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Lykke Li: A Swedish starlet determined to keep moving forward

Lykke Li

Feature by Jack Foley

BY her own admission, Swedish songstress Lykke Li can’t stay still. Her life and her career are relentlessly pulled forward by an impatient desire to see what’s just around the corner, her music full of ideas about moving on and breaking free.

Just 18 months ago she was complaining to her mentor, Bjorn ‘of Peter and John fame’ Yttling, that everything had gone wrong because she was 21 and still hadn’t released an album.

Now 22, she’s finding that things are on track. With the release of that album Youth Novels she’s been surprised and maybe a little embarrassed to find that the world is falling at her feet. She’s just the kind of person people can’t help falling in love with.

“I’m always looking for something raw and pure,” she says. “I want to create a direct, intense, intimate feeling; a vision which is uncomplicated but with a depth.”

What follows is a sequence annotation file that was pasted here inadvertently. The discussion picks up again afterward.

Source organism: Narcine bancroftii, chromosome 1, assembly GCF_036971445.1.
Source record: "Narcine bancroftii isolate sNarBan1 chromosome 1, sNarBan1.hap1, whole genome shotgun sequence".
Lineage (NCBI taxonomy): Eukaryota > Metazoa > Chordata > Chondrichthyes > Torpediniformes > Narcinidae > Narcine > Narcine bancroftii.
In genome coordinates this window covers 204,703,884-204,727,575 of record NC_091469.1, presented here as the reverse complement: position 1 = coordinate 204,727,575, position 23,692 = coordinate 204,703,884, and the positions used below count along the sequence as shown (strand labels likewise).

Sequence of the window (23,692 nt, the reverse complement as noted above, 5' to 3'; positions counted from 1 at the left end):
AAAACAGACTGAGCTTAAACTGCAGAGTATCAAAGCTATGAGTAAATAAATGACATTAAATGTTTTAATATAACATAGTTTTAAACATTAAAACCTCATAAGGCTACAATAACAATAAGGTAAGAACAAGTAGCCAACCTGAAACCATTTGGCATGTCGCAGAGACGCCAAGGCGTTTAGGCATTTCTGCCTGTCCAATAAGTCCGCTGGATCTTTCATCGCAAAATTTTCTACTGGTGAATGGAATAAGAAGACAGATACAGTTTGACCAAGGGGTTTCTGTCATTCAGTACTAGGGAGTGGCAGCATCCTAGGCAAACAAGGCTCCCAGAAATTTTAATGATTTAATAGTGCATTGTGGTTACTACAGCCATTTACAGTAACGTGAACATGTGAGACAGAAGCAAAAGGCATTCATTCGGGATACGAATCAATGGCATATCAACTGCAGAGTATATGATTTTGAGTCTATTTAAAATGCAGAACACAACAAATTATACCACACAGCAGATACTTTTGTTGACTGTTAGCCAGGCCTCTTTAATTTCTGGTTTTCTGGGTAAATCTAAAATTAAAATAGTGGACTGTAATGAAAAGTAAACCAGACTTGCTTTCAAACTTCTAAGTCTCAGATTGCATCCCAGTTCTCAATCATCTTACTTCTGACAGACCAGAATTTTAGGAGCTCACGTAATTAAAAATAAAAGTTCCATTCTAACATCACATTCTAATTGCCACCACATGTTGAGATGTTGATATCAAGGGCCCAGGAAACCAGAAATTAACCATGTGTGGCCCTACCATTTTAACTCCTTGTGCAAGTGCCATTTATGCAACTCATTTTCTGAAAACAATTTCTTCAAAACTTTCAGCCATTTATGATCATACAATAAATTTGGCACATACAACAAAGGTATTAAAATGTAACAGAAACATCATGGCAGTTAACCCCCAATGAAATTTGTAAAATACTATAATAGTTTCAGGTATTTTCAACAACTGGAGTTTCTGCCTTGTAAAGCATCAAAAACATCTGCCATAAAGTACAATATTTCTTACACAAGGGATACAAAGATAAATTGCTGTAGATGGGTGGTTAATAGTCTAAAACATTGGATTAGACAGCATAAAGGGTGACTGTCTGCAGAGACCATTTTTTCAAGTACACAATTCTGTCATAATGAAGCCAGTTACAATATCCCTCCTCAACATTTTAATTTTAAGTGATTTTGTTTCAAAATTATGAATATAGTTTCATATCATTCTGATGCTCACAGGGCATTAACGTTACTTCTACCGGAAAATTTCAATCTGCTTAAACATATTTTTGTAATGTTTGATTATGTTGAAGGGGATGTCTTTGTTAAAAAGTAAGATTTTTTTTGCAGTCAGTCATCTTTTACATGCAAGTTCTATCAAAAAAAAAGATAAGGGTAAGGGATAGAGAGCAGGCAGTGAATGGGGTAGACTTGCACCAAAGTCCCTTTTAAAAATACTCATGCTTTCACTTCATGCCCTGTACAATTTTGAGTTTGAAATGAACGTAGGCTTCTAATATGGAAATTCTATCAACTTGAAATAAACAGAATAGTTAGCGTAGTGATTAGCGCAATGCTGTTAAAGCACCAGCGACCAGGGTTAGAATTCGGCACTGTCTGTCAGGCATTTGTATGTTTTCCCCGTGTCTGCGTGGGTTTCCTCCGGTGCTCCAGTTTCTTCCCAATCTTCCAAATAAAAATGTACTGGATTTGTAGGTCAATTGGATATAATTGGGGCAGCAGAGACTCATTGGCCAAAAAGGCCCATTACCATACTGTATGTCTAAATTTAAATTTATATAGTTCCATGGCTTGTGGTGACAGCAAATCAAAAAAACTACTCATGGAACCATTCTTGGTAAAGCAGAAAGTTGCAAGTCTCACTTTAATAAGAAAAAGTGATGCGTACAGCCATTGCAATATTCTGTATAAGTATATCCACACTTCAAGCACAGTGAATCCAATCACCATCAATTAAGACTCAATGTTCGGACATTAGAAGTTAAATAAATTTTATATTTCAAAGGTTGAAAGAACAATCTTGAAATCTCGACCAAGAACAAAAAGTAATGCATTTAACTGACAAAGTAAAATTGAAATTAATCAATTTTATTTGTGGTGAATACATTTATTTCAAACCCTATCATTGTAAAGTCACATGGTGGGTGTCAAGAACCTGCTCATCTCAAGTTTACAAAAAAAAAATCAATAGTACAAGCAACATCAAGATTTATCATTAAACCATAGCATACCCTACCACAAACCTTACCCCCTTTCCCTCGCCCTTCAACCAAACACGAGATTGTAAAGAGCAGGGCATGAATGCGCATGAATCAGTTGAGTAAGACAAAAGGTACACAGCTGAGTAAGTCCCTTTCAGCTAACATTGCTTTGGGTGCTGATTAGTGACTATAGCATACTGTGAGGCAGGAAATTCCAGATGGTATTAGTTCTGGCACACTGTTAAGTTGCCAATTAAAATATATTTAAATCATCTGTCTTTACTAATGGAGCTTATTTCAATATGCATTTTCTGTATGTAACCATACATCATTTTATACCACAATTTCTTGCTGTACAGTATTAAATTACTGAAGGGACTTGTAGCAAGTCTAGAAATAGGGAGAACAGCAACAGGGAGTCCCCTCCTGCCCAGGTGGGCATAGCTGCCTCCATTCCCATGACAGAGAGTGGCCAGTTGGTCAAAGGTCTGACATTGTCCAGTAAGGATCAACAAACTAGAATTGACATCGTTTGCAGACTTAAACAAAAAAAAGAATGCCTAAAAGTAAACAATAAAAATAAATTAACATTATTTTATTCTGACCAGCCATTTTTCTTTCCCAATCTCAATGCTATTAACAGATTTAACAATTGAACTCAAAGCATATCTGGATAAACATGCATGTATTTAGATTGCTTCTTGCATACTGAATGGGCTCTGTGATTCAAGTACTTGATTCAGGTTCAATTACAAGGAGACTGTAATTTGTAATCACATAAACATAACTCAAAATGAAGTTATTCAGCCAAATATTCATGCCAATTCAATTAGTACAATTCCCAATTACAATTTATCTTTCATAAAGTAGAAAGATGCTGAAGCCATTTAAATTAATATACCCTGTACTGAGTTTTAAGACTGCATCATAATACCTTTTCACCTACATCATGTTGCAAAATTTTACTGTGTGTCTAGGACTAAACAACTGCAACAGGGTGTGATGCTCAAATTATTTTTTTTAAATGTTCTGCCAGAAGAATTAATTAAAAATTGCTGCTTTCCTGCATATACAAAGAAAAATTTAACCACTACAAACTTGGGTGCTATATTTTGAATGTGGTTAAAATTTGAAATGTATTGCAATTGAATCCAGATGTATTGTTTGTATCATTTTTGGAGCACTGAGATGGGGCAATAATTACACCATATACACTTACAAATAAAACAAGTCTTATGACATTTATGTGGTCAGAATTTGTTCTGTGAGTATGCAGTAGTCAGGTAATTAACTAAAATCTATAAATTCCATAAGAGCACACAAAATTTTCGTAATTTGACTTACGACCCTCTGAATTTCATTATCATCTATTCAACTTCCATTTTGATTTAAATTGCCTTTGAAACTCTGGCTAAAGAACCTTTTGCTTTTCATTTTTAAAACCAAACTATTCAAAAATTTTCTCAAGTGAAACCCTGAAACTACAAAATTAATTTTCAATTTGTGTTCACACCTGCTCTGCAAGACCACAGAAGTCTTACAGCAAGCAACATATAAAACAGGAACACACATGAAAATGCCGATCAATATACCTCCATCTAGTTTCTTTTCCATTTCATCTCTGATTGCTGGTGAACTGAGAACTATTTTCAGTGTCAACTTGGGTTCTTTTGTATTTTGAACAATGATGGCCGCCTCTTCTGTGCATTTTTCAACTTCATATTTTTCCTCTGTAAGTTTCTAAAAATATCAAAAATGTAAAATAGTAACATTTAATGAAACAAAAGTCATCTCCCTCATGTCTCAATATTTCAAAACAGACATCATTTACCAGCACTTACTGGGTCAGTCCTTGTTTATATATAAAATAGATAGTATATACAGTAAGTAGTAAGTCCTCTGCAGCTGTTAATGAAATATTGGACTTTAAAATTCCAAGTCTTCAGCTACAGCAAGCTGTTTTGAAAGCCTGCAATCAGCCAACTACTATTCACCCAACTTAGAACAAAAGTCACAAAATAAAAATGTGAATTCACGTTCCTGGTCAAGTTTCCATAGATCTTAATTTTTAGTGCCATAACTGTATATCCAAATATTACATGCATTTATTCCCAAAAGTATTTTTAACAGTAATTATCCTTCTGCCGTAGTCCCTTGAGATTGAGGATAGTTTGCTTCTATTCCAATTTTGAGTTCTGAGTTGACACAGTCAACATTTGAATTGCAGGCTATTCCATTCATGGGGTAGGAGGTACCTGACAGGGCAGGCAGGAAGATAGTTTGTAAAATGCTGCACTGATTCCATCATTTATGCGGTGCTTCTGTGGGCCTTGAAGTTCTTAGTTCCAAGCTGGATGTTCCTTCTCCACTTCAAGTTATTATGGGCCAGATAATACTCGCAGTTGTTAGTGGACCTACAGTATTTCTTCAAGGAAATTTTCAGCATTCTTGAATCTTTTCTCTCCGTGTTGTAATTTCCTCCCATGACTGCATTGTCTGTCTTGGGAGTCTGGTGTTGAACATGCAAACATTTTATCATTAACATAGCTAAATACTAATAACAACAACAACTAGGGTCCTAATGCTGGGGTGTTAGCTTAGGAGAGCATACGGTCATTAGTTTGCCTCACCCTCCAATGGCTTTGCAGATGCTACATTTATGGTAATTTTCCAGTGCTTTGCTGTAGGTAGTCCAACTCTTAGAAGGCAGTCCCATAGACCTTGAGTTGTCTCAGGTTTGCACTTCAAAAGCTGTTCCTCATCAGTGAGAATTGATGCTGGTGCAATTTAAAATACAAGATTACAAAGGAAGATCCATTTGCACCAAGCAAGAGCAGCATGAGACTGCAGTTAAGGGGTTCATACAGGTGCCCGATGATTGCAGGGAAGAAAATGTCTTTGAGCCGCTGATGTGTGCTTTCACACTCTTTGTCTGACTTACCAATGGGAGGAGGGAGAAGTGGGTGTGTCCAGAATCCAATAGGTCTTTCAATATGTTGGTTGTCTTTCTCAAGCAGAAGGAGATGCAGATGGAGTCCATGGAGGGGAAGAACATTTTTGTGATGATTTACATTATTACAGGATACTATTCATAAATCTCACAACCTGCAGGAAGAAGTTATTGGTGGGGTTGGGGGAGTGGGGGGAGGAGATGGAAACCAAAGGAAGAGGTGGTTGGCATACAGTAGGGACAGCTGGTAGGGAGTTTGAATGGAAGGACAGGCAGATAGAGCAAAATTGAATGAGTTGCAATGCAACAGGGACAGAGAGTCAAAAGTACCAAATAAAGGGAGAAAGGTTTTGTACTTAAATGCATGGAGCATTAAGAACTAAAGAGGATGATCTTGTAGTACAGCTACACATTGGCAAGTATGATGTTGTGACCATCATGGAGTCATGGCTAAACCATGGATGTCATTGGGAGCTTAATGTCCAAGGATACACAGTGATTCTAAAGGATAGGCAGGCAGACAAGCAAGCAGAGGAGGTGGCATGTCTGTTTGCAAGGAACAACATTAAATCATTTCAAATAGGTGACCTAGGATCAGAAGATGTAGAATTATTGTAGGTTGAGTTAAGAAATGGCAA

Hence, the stories that comprise the songs of Youth Novels are so moving because the stories are true: they’re stories about Lykke Li and her extraordinary life, told with unusual honesty.

If you’re wondering where Lykke Li (first name Lykke Li, surname Zachrisson)’s fidgety, keep-on-moving attitude began, it’s best to rewind 22 years to the very beginning of her nomadic life.

We’re in northern Europe and Chernobylised clouds have chosen to dump their radioactive rain down on Stockholm. A new sense of environmental consciousness grips the country and her parents – Lykke Li’s mother a photographer, her father a musician – move first from the city to the country and then, selling everything they own, they move to Portugal, where they buy land and build a house in small village in the mountains.

As the years tick by the family move to Lisbon, then back to Sweden. Every year the family escape Sweden’s gloomy winters to India, then return in the summer. Her passport may be Swedish, but Lykke Li is from a little bit of everywhere with a perfect balance of city and suburb that pours from the organic, digital feel of her songs.